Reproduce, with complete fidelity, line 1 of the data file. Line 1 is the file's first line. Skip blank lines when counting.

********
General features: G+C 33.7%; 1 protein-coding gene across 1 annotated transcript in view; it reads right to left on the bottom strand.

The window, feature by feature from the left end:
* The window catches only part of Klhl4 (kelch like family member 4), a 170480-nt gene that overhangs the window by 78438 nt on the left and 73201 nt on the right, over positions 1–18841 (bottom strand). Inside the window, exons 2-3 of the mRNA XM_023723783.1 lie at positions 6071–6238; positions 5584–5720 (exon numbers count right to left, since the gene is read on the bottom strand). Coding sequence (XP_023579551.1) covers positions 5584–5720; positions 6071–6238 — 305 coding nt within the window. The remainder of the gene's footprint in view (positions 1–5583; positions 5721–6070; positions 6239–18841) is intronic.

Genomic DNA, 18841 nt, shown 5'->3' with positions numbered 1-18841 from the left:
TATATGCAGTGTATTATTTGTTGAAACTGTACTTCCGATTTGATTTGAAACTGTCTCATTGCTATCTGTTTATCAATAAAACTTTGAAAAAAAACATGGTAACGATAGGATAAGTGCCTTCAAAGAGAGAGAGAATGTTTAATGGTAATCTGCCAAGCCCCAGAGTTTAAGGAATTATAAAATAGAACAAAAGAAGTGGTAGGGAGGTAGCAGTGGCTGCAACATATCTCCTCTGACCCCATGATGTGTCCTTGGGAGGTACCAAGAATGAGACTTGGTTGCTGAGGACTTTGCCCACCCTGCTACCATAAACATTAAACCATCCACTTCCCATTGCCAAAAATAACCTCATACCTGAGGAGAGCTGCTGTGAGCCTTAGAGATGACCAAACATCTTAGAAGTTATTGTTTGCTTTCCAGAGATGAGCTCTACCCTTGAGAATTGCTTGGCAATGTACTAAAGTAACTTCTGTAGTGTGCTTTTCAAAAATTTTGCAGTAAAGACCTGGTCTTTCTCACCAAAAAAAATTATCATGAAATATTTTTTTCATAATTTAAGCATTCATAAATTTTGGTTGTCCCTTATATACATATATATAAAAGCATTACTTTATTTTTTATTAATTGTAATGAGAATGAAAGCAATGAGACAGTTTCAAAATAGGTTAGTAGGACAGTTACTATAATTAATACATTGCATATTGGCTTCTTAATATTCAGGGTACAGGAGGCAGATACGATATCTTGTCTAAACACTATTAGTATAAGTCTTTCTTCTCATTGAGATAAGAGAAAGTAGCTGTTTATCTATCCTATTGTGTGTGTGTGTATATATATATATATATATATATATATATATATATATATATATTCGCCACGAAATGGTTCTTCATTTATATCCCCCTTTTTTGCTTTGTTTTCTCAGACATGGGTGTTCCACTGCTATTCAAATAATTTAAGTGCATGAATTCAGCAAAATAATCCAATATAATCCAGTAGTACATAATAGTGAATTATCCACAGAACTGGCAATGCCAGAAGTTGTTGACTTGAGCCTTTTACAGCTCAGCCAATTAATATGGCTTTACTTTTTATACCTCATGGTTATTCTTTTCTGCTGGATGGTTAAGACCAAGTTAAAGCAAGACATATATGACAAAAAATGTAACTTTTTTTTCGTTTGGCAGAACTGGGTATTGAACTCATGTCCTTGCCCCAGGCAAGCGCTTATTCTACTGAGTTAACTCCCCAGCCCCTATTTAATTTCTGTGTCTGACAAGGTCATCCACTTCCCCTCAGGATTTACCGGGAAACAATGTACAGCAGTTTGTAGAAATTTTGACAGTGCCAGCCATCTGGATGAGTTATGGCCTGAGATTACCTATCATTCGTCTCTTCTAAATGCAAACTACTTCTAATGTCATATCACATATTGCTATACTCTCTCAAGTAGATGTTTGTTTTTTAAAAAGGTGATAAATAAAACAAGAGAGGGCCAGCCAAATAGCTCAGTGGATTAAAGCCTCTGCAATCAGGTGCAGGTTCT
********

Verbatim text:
General features: G+C 33.7%; 1 protein-coding gene across 1 annotated transcript in view; it reads right to left on the bottom strand.